It is lots of fun after a stoplight to lightly press the accelerator and silently look at the traffic far behind in the mirror slowly moving from a standstill. The car in drive mode is peppy, with lots of visibility, reminding me of driving a motorcycle (with more room and without the noise). It is an EV and not an economy petrol vehicle. But, I was surprised to reach my destination with only two bars left and the gauge flashing (as if I had not already been keeping my eye on it). I didn’t do the math; I started out with only 4 bars showing and was pushing the vehicle. Afterwards, I pulled away to return, my last trip with the car, and it almost immediately dropped to one bar. I began to consider alternatives.
First, I changed my route. The highway is 7 miles, but city streets made it only a 4-mile trip. 3 bars to come and only 1 available to return did not make me optimistic. Next, I began to practice some simple hypermiling techniques. Lower speed, no AC, slow starts, easy with the foot… and I used a feature of the EV. I used the “E” mode and, to slow the vehicle for a stoplight, shifted again to “B” in an attempt to maximize the regen. I could slow the vehicle to almost a stop without using the brakes. It began to look like I would make it. One bar held until about 6 blocks away, when all the bars vanished. I could walk, but what about the vehicle? Was it to be a perfect date with a disappointing ending? It was a long climb until 2 blocks away, but the vehicle was still moving. I felt every bump and heard every noise. I arrived, then parked the vehicle to give it a final charge, with a sense of gratitude for the experience.
It was the relatively short trip around town that caused problems, due to my poor planning and impulsive actions. This can lead to “anxiety,” not the vehicle. It has a range capability. It has an indicator. Push your luck and you may suffer. I didn’t, because it is all part of the story, the adventure, and I have some capacity to plan and appreciate the limits of my equipment. Will you suffer “Range anxiety?” Most, if not all, depends on you, not the equipment. Based upon this experience, I would now be a bit hesitant to announce some neurotic tendency, because it would say far more about me than the vehicle.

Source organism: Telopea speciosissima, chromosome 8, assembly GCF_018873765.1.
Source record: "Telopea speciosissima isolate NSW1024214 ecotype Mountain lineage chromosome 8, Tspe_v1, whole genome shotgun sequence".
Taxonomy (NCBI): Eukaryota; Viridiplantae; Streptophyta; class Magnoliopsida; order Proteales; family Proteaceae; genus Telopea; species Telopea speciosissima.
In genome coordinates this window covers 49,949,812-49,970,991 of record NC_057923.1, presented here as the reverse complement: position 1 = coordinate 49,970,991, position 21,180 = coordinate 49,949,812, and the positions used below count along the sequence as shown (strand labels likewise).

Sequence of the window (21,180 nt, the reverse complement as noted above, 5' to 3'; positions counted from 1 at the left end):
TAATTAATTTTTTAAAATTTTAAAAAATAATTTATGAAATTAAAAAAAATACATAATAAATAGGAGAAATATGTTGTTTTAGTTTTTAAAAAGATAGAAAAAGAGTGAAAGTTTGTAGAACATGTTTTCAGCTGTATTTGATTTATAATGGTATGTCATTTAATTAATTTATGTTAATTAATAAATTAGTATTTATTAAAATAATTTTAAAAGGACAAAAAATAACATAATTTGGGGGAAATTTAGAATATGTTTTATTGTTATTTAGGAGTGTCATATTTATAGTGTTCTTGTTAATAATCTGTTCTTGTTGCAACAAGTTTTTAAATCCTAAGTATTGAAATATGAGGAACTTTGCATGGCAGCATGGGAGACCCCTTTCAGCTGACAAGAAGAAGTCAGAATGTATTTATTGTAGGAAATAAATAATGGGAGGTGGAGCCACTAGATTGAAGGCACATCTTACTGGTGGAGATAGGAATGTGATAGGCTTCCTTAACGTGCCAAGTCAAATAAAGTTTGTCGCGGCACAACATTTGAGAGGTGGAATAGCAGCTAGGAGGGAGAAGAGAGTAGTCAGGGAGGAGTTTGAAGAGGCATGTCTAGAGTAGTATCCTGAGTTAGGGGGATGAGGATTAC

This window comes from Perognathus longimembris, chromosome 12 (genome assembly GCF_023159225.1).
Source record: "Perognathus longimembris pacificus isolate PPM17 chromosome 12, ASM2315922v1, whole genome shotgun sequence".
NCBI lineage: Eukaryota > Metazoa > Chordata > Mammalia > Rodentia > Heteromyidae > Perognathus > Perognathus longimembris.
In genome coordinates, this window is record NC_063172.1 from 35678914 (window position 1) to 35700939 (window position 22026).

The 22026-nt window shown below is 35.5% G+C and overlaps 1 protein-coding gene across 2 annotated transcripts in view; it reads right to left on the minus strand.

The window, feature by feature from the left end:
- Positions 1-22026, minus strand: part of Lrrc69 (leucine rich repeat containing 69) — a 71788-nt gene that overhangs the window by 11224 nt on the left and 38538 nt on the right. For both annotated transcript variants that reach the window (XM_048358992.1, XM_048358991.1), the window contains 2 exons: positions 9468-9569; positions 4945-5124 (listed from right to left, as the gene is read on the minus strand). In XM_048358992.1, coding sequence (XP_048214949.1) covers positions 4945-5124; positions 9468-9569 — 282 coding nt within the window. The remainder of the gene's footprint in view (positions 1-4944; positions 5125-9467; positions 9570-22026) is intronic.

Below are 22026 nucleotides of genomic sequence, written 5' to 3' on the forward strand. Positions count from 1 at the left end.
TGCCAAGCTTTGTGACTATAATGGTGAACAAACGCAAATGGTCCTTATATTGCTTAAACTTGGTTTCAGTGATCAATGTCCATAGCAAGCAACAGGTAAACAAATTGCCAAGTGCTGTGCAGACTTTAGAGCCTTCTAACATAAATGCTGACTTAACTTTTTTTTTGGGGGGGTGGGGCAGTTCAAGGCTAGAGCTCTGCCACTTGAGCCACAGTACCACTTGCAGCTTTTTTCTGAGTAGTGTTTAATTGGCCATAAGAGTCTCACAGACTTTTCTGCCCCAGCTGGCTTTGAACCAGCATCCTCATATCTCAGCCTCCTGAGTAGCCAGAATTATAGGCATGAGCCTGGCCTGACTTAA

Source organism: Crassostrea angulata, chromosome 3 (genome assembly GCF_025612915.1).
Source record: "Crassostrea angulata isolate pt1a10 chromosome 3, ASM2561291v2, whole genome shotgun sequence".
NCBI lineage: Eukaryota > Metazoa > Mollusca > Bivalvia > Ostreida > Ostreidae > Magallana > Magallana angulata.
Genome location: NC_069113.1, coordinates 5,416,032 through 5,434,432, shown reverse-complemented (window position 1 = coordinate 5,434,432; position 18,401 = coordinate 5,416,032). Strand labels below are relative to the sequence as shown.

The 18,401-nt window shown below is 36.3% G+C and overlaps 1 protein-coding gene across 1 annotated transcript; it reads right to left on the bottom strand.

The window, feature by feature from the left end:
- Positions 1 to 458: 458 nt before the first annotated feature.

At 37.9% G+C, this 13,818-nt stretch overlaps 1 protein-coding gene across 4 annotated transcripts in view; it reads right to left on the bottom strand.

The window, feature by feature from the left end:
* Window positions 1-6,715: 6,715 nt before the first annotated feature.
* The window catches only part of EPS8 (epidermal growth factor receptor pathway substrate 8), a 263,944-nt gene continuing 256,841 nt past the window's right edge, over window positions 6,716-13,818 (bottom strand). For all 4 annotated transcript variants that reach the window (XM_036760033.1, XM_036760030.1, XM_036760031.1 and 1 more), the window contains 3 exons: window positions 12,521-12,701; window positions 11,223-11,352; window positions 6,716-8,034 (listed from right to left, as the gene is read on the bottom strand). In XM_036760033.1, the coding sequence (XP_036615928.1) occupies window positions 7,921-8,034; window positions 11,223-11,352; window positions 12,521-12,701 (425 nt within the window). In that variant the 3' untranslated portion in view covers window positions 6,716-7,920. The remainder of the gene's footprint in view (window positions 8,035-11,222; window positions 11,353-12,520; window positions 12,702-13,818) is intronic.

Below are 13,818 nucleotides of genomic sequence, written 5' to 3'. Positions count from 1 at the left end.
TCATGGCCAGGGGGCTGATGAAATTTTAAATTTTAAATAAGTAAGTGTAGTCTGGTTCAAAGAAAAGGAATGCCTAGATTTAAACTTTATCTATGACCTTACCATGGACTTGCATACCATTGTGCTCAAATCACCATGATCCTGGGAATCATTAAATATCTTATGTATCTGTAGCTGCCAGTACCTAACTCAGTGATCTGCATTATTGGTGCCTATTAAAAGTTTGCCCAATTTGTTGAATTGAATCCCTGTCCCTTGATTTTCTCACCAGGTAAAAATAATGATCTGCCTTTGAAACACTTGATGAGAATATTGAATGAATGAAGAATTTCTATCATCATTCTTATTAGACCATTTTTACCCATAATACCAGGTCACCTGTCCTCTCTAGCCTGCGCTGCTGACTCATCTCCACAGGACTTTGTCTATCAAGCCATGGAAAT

The Road Not Taken
It may have been the perfect date, but am I “in love.” There are dozens of additional things I can imagine doing with the car. I didn’t drive at night or in anything more than a light rain. I would expect winter traction to be good with the vehicle weight, low to the ground. It would make an interesting discovery. What happens with heat and very cold weather? How about loading the car down? This vehicle had an SE package that includes the backup camera (with night vision), GPS navigation system, cell phone bluetooth connections, and the 440-volt CHaDEMO DC charger port (80% charge in 20 minutes). I used almost none of this. And there are an endless series of interesting conversations. Enough adventures to start a book or a song. I will leave you to decide.
The Mitsubishi – is a 4-seat economical car you can easily charge from a 120-volt outlet, with the stability and some safety features of a bigger vehicle, but the visibility and acceleration of a motorcycle with climate control. Driving is fun again.
I found the experience of planning for a vehicle charge interesting and not a burden, but the situation could be better. The vehicle shows its non-US roots with a limited level 1 and 240-volt portable charge connection that seems inconsistent with its economical pricing and small battery size. More options for opportunistic charging could make this small battery vehicle a great EV option while charging infrastructure continues to be developed. Use of the vehicle as a household UPS would add value to the pricing with a relatively limited additional cost, especially where solar panels are installed. Too often, the MiEV is not recognized, not distinguished, from a hybrid, and is misunderstood.
I had no trouble planning an extended trip with the vehicle. But it was a lack of planning and an impulsive approach that led to more trouble in the city. Many rental agencies have the Mitsubishi i available, and a new lease arrangement has been announced. This was a great “date” you should experience for yourself. You can then join the growing number of people who can say, “I have driven an electric vehicle.”
Reprinted with permission of the author. You can follow more ‘Breath On the Wind’ blog postings at http://cleantechnica.com/author/breathonthewind/.
blog comments powered by Disqus